Great Britain's Women’s Football Team Eyeing Olympic Glory

Great Britain’s Women’s Football Team Eyeing Olympic Glory

Great Britain’s Women’s football team will be going for gold at the 2020 Olympic Games in Tokyo thanks to England’s strong performance at the 2019 World Cup.

An agreement was reached last October that the England, Northern Ireland, Scotland, and Wales teams would attempt to qualify as part of a combined GB team. The result of the best performing home nation was taken into account. With England finishing as the third-best European team at the World Cup, the Great Britain team was awarded a place at next summer’s event.

Neville in the hot seat

England manager, Phil Neville, is expected to lead the team in what could be a big summer for British soccer. Gareth Southgate’s England men’s team are second-favorites in the football betting to win the Euro 2020 competition, and with the semi-finals and final being held at Wembley, England will look to reach the last four and benefit from home advantage. The women’s team look to be hot on their tales with their encouraging Olympic prospects.

The Olympic Games is one of the biggest events for the women’s game and there is also no age restriction on players. By contrast, interestingly, in the men’s event, only three players over the age of 23 are allowed. Although the team is expected to be made up of a majority of England players, Neville has hinted he will utilize the full pool of players at his disposal across Northern Ireland, Scotland, and Wales to ensure all four nations will be represented.

Six berths still to be decided

There will be a total of 12 teams at Tokyo 2020. Japan, Brazil, New Zealand, Netherlands and Sweden have also qualified with six more berths still to be decided from the African, Asian and North, Central American and Caribbean federations.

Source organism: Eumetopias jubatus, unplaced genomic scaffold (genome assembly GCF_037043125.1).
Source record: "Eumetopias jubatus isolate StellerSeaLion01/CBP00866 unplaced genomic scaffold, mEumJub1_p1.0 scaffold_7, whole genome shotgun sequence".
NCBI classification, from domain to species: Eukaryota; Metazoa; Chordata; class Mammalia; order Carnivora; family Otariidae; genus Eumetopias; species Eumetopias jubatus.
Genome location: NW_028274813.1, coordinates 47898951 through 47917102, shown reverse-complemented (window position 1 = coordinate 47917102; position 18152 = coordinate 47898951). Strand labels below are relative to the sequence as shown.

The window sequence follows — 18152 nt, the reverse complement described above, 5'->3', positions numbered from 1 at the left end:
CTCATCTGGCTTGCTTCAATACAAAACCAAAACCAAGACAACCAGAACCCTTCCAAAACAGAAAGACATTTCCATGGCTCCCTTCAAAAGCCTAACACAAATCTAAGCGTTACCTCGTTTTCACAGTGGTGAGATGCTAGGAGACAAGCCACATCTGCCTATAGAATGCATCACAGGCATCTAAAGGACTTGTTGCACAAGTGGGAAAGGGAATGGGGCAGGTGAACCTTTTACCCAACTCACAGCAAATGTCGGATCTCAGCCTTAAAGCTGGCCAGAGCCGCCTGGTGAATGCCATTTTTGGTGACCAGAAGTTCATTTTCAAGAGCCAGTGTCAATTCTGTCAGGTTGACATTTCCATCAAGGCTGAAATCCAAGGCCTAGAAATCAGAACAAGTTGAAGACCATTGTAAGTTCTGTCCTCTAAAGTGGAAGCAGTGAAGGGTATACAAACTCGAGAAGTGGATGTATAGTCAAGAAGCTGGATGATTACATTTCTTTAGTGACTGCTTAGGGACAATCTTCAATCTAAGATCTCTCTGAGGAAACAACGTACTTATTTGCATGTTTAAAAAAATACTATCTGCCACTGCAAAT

Vital for the development of women’s game

Vital for the development of women’s game

The GB women’s team first appeared in the Olympics at the London Games in 2012 where they reached the quarter-finals before losing to Canada. Scots, Kim Little and Ifeoma Dieke, were the only non-England players to feature on that occasion. But they were not represented in Rio 2016 as no agreement could be reached between the four nations. However, in the interest of developing the game, all four nations consented to their players being involved this time around.

Defending champions Germany will not be taking part in the competition after their quarter-final defeat to Sweden in the World Cup saw them fall short.

Men’s team absent from Tokyo

There will be no men’s GB team at the Olympics as the home nations did not come to an agreement. Even if they had, they would have failed to meet the qualifying criteria with the European U-21 results used to determine qualification in the men’s event.

As a result, it will be left to GB’s women’s team to fly the Union Flag for the home nations. Non-English players expected to be in contention for a squad place include; Kim Little, Erin Cuthbert, Rachel Corsie, Jen Beattie and Caroline Weir of Scotland; Jess Fishlock, Sophie Ingle, Loren Dykes, Rachel Rowe and Kayleigh Green of Wales; and Rachel Furness and Simone Magill of Northern Ireland.